Women Leading Research: Vijaya Venkataramani
SMITH BRAIN TRUST – Finding creative inspiration for a workplace project can be tricky. But research by professor Vijaya Venkataramani at the University of Maryland’s Robert H. Smith School of Business gives new insight.
“If you want to become more creative, you don’t want to immediately reach out to others for help,” she says. “Instead, you should observe potential collaborators first and assess their creative efficacy and innovativeness before approaching them for problem-solving assistance.”
In new research, Vijaya Venkataramani, associate professor of management and organization at the University of Maryland’s Robert H. Smith School of Business, and two co-authors explore how social network contacts influence innovation at work.
Venkataramani and her co-authors, the University of Connecticut’s Travis J. Grosser and the University of Kentucky’s Giuseppe (Joe) Labianca, have each conducted prior research on employee creativity.
“A lot of my previous work and a lot of the previous work of my co-authors has looked at how one’s own social network, and how they are positioned in that network, can help them to become creative,” Venkataramani says.
Venkataramani and others have found that people who have extensive and diverse contacts have greater access to diverse and non-redundant information. “If you connect a lot of diverse individuals who are themselves not connected to each other, then you have access to a lot of diverse and non-redundant information,” she says. “And this non-redundant information is very important to come up with novel and creative ideas.”
In the latest paper, the researchers find that the network of your “alters” — the people you turn to for problem-solving advice — can also help you become more creative.
“We wanted to look at this issue from a different perspective — the alter-centric perspective,” Venkataramani says. “Because so far, all of the research has been about the ego — in other words, what my own social network might help me achieve.”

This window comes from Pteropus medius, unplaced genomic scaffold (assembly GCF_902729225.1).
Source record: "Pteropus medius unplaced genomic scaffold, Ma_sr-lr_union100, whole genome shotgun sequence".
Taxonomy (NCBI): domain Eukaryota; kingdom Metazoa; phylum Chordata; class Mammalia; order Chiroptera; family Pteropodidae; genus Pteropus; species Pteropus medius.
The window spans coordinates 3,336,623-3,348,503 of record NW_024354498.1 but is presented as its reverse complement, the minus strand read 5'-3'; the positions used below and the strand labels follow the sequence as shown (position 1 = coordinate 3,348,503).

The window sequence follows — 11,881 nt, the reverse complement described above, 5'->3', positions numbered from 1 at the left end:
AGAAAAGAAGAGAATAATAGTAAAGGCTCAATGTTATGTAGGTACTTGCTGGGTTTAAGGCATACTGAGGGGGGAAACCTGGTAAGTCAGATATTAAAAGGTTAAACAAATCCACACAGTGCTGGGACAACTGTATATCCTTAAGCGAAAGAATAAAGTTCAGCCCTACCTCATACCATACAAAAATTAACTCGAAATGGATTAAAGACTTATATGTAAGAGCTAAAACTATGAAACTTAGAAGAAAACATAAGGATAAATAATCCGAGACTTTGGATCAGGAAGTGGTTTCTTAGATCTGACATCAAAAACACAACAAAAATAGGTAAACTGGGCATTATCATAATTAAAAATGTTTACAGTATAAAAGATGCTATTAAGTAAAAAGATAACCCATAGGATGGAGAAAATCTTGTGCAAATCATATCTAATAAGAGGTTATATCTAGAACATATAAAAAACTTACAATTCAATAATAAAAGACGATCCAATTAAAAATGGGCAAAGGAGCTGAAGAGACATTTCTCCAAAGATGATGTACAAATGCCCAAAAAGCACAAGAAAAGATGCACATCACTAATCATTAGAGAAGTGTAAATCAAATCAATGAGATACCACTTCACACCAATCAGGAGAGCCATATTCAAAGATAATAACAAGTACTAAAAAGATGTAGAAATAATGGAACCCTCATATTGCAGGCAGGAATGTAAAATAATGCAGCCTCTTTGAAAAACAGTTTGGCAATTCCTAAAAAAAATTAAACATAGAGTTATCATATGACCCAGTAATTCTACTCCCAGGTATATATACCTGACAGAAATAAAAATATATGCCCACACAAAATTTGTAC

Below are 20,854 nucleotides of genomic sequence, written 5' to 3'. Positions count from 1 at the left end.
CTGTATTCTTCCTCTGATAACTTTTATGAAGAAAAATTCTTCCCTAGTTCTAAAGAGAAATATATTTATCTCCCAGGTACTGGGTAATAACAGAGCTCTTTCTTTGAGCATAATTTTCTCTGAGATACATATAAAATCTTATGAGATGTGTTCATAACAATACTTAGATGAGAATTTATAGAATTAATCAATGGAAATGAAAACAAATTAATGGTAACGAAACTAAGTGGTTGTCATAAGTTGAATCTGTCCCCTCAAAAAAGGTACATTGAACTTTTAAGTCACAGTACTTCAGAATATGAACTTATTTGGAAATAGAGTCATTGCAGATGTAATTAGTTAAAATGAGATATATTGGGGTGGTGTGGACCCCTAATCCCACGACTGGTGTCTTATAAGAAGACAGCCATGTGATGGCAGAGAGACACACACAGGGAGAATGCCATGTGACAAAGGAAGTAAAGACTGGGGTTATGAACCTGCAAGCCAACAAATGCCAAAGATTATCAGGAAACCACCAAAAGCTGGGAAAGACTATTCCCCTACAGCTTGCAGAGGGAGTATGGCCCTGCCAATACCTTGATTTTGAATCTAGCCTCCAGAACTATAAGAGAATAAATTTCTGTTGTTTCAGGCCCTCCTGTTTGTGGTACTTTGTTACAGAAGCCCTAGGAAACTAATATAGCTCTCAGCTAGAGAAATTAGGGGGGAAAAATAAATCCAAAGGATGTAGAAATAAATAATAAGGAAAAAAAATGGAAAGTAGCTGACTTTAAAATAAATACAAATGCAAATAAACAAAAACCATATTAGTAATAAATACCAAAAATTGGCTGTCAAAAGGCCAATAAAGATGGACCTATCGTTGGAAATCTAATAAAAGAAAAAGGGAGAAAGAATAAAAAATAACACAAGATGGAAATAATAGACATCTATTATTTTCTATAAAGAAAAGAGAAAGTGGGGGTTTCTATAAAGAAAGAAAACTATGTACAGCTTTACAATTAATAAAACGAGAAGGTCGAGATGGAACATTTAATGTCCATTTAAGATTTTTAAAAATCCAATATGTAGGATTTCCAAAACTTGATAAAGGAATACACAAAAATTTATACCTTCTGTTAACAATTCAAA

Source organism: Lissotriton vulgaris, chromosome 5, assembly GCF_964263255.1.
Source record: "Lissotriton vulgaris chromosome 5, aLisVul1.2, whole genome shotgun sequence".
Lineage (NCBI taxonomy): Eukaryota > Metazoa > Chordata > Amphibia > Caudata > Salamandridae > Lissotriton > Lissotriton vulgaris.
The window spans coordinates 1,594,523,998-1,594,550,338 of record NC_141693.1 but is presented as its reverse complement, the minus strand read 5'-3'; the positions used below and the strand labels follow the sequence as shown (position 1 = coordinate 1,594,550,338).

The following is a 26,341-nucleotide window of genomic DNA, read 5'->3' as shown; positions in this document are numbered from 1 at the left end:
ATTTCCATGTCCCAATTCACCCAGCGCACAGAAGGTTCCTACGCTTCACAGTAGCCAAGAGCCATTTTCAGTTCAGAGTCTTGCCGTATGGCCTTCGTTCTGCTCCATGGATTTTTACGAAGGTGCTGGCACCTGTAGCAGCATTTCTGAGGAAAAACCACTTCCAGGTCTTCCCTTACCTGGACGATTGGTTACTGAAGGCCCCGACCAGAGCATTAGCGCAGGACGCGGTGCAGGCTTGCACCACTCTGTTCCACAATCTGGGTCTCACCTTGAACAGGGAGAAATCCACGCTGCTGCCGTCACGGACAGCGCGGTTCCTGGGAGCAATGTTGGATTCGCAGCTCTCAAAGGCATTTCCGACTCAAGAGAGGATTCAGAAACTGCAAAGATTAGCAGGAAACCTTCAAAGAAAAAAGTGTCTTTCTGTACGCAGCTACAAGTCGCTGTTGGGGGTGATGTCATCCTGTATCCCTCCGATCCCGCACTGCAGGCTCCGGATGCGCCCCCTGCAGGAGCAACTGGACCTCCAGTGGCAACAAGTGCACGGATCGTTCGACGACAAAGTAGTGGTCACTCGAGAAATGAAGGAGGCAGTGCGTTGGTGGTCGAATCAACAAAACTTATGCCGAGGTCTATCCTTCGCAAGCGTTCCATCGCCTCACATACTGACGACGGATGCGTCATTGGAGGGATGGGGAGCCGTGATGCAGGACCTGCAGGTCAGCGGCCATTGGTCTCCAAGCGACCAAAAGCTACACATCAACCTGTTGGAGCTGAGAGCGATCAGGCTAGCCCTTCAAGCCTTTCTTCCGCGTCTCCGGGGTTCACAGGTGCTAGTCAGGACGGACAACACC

The researchers conducted a social network study, taking a close look at the people who are sought out for problem-solving advice and examining their characteristics.
“So, what are the characteristics of these other people that influence me? That is the crux of the paper,” she says.
If your alters have high creative self-efficacy, this affects their innovative behavior, and in turn, benefits your own innovation because interacting with such alters helps you shift perspective and accurately evaluate the merit of creative ideas. These alters also serve as innovation role models.
Read more: An Alter-Centric Perspective on Employee Innovation: The Importance of Alters' Creative Self-Efficacy and Network Structure is featured in the Journal of Applied Psychology.
Vijaya Venkataramani is an associate professor in the Management & Organization Department at the University of Maryland’s Robert H. Smith School of Business. She serves as an associate editor for the Journal of Applied Psychology.
Research interests: How and why virtual teams outperform traditional face-to-face teams in creative tasks; how employees can get recognition for their novel ideas and secure support for implementing them; how informal social relationships and networks influence leadership, creativity and discretionary employee behaviors that are not stipulated as part of the job, but that still are important for organizational well-being; how leaders can use their networks to benefit their employees, and how such connections influence leader behaviors and decisions.
Selected accomplishments: Research has appeared in such journals as the Journal of Applied Psychology, Personnel Psychology, and Organizational Behavior & Human Decision Processes.
About this series: The Smith School faculty is celebrating Women’s History Month 2018 in partnership with ADVANCE, an initiative to transform the University of Maryland by investing in a culture of inclusive excellence. Daily faculty spotlights support activities from the school’s Office of Diversity Initiatives, starting with the seventh annual Women Leading Women forum on March 1, 2018.
Other fearless ideas from: Rajshree Agarwal | Ritu Agarwal | T. Leigh Anenson | Kathryn M. Bartol | Christine Beckman | Margrét Bjarnadóttir | M. Cecilia Bustamante | Jessica M. Clark | Rellie Derfler-Rozin | Waverly Ding | Wedad J. Elmaghraby | Rosellina Ferraro | Rebecca Hann | Amna Kirmani | Hanna Lee | Hui Liao | Jennifer Carson Marr | Wendy W. Moe | Courtney Paulson | Louiqa Raschid | Rebecca Ratner | Debra L. Shapiro | M. Susan Taylor | Niratcha (Grace) Tungtisanont | Vijaya Venkataramani | Janet Wagner | Yajin Wang | Yajun Wang | Liu Yang | Jie Zhang | Lingling Zhang
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